"(Adult themes, coarse language) - Canadian Premiere"
Release Year: 2017
Duration: 64 minutes
At a homeless drop-in centre in New York City, a documentary crew finds Bikini Moon Davis, looking for help and a place to stay. With wide, lively eyes and a broad smile, Bikini is provocative, bold, and dynamic – and also clearly in a troubled mental state. Claiming she drove a forklift in the Iraq war and was trained as a carpenter – “just like Jesus, with tits” – she’s been on and off the streets, while hoping to stabilize her life enough to get back her young daughter from a foster home.
Something about Bikini grabs the attention of volunteer social worker (and documentary producer) Kate Skyler, who is seen convincing the film’s director (and her live-in boyfriend), Trevor Hood, that they should make the extra effort to help Bikini get back on her feet. It’s impossible for Trevor not to agree that Bikini is a fascinating subject, ignoring the ethical problem of documentarians getting too involved in their subjects’ lives.
This very modern, urban fairy tale set amidst a fractured ideal of family is presented as a documentary that unravels, reveals, and reimagines itself alongside its unpredictable subject. BIKINI MOON’s film-within-a-film structure unpacks and examines the way we look at the world through media that demands to be seen as reality, while asking the uncomfortable questions about the often exploitative relationship between media and its subjects. Ultimately, documenting Bikini’s life means seeing the world from her point of view without judgement, no matter how fantastic, frightening and ecstatic that view might be.
“A brilliant auteur film. Positioned on the delicate line between fiction and documentary, Bikini Moon is a modern, urban fairy tale, with a fascinating narrative, imposing itself as one of the best films of 2017, with the marvelous Condola Rashad.” ~Felipe Brida, Cinema na Web
“This is the entirely fresh and original work of a master filmmaker” ~The Movie Gourmet
“If Bikini Moon were not such a decidedly independent and “small” movie, an Oscar nomination for best actress wouldn’t be out of the question” ~Cineuropa
Awards and Screenings:
Bikini Moon was the winner of the Directors' Week Special Jury Award at the Fantasporto International Film Festival of Portugal, a nominee for the Grand Jury Prize at the Nashville Film Festival, and has been screened at several festivals including the Sao Paolo Film Festival, the Belgrade Film Festival, Cinequest Film Festival in California and the Sofia International Film Festival in Bulgaria.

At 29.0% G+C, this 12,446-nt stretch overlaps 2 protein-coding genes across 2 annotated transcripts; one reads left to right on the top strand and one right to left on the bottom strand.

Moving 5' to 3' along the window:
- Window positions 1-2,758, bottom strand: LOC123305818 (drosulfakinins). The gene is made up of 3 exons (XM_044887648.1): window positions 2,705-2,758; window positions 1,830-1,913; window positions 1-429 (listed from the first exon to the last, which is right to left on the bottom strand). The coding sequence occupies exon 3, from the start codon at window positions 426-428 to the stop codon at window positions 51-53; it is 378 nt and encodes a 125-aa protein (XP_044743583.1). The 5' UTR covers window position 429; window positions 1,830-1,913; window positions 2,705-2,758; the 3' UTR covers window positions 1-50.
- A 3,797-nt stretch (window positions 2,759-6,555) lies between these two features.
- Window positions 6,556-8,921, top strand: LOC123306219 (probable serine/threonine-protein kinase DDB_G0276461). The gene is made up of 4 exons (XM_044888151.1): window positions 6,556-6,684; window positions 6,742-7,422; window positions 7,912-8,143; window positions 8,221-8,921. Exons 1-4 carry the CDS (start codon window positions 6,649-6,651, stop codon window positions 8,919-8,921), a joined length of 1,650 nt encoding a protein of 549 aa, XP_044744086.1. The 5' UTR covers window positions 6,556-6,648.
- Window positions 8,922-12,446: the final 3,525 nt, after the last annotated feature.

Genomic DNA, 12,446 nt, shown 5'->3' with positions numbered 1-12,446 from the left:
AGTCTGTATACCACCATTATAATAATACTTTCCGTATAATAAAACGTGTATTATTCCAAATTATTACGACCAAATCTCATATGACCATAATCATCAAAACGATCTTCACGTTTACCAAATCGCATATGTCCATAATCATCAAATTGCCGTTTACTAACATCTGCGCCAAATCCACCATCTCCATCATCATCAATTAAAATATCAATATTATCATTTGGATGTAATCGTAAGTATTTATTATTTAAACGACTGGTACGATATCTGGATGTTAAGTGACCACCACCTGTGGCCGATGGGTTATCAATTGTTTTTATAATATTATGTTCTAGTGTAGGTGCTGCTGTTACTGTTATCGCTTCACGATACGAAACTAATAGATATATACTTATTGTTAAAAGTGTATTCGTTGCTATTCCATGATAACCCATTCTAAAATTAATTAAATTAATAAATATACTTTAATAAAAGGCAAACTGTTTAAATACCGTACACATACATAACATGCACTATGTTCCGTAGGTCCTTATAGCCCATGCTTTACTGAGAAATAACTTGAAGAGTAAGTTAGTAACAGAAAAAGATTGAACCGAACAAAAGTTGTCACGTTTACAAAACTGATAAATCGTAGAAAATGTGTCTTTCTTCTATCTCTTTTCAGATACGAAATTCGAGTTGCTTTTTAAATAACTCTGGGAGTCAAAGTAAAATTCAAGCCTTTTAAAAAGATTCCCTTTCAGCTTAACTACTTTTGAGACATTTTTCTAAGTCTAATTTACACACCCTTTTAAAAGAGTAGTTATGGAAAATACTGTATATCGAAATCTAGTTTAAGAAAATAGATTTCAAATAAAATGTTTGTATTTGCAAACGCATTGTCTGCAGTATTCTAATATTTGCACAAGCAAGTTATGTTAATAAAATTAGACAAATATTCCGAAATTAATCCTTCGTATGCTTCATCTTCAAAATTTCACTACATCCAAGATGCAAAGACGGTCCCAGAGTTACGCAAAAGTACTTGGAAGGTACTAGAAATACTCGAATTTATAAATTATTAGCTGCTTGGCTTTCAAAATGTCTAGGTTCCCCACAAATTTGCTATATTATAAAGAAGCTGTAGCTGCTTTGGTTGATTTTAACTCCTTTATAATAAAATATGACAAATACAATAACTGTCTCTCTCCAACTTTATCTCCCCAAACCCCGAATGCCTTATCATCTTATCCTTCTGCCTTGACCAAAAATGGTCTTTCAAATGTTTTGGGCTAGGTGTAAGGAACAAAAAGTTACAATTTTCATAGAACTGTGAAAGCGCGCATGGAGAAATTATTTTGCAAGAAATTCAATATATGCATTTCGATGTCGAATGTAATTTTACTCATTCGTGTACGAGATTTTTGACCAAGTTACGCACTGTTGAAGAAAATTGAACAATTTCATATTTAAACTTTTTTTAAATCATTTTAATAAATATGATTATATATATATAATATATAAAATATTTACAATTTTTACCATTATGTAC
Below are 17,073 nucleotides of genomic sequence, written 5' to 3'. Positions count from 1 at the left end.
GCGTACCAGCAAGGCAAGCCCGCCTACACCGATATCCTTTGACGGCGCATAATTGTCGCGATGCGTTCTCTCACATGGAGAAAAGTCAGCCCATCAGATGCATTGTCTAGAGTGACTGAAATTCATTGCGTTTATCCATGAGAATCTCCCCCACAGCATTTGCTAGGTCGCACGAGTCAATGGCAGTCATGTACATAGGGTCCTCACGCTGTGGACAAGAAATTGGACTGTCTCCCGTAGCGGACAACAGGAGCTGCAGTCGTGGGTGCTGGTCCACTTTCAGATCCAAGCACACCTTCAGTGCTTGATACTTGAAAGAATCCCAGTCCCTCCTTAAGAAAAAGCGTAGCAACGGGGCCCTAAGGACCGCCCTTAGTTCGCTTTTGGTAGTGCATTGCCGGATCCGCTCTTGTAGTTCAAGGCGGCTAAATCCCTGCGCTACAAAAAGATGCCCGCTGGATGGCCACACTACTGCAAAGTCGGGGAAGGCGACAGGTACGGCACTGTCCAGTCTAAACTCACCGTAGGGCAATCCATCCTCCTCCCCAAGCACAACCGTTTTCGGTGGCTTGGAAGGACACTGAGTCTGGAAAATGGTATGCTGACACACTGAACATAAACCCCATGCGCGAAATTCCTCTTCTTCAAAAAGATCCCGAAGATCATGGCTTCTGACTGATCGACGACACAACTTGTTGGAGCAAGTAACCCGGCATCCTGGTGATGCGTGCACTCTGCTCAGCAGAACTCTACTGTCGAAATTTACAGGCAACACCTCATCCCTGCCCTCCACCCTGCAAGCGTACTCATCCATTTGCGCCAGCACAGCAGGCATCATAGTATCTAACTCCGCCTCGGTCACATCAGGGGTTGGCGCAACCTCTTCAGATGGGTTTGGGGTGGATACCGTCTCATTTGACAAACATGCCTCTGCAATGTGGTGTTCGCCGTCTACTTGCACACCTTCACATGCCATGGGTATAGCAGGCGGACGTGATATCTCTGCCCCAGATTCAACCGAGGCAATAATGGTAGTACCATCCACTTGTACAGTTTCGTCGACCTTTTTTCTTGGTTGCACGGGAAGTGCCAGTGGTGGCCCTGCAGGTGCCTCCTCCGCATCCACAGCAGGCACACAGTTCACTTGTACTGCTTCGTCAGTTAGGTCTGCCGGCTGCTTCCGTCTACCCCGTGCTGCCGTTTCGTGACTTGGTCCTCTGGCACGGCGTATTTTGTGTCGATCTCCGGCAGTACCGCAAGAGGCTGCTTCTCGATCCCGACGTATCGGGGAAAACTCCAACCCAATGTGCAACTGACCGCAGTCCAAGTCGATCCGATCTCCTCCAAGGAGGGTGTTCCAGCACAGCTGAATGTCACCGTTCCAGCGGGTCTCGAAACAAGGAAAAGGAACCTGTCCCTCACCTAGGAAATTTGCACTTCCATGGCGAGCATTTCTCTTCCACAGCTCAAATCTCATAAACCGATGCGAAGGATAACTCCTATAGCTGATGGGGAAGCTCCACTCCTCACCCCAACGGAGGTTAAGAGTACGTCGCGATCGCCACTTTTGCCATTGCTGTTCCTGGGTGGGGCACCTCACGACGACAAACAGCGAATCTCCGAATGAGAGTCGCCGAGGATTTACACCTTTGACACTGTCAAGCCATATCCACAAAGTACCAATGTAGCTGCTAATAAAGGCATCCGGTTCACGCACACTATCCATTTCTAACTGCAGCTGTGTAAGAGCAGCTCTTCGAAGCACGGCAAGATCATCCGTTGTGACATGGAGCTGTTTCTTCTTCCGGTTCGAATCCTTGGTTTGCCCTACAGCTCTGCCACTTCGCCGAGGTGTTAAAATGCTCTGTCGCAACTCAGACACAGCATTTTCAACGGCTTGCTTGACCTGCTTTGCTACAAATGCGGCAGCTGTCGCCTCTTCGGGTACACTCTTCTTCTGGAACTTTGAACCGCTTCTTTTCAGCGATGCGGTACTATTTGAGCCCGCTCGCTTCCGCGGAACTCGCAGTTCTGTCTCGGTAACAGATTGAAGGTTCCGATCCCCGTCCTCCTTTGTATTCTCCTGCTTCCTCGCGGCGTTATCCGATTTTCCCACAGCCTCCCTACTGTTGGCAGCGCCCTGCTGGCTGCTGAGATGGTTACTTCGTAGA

Manchevski on Bikini Moon:
"I'm trying to explore the loss of privacy to the media and the nature of truth as seen in the media today. When we watch a documentary, is it true? Is reality TV true? Or what if we just see a little snippet of something on YouTube – how much is a matter of context? On the one hand, we may be getting more finicky about the truth in terms of asking for context; but on the other hand, we are more cavalier, because now people say we are living in ‘post-truth’ and ‘fake news’ has become ubiquitous. Still, all of this matters only when there is a real human story at the heart of it all.”
BIKINI MOON is a film that is dominated by its rigorous documentary style. This is something Manchevski believes all viewers have a keen critical instinct for: “Reality TV is a perfect example of how easy ‘truth’ is to manipulate – as are documentaries, for that matter. And in the last several years, we are all living inside our own mediated bubbles, we see people being immersed in their own various aspects of telling the truth. Every single one of us walks around with a camera in their pocket and can make ‘what really happened’ accessible in seconds – but we have less real truth, less wisdom.”
Milcho Manchevski’s acclaimed Before the Rain (1994) is considered “one of the greatest debut feature films in the history of cinema” (Annette Insdorf) and “one of the most important films of the decade” (Ann Kibbey). The New York Times included it on its “Best 1,000 Films Ever Made” list. It won the Golden Lion in Venice, Independent Spirit, an Academy Award nomination and 30 other awards.
Manchevski’s work – which also includes the award-winning features Dust (2001), Shadows (2008), Mothers (2010), and the award-winning short forms The End of Time (2017), Thursday (2013), Macedonia Timeless (2009) Tennessee (1992) and 1.73 (1984), and an episode of HBO’s The Wire (2002) – “stands out in world cinema for its unique way of playing with space, time and emotion” (Keith Brown). Roger Ebert said, “Work like this keeps me going. A reminder of the nobility that film can attain.” “His unique blend of experimentation, poetry, emotion and a demand for the active participation of the viewer in the construction of meaning are highly praised.” (ConorMcGrady)
Manchevski’s work has screened at more than three hundred festivals, and has been distributed in more than 50 countries (theatrically, TV, cable and video). He holds an honorary doctorate from VGIK in Moscow, Russia and is a member of the Directors Guild of America, the European Film Academy and the PEN Club. He has served on festival juries in Venice, Shanghai, Warsaw, Locarno, Vilnius, Pula, Munich, Rostov-on-Don, among others. His work is part of the curricula at numerous universities and is the subject of many essays and books.